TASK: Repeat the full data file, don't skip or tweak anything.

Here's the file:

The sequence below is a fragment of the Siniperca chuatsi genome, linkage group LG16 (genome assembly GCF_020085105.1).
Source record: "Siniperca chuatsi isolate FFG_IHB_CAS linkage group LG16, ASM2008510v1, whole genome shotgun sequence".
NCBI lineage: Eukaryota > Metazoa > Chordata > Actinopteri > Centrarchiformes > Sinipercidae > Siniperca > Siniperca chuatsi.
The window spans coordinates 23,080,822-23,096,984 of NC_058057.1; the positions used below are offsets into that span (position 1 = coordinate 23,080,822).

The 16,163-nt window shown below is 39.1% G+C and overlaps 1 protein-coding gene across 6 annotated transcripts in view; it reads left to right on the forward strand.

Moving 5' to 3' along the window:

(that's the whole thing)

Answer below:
The sequence below is a fragment of the Siniperca chuatsi genome, linkage group LG16 (genome assembly GCF_020085105.1).
Source record: "Siniperca chuatsi isolate FFG_IHB_CAS linkage group LG16, ASM2008510v1, whole genome shotgun sequence".
NCBI lineage: Eukaryota > Metazoa > Chordata > Actinopteri > Centrarchiformes > Sinipercidae > Siniperca > Siniperca chuatsi.
The window spans coordinates 23,080,822-23,096,984 of NC_058057.1; the positions used below are offsets into that span (position 1 = coordinate 23,080,822).

The 16,163-nt window shown below is 39.1% G+C and overlaps 1 protein-coding gene across 6 annotated transcripts in view; it reads left to right on the forward strand.

Moving 5' to 3' along the window: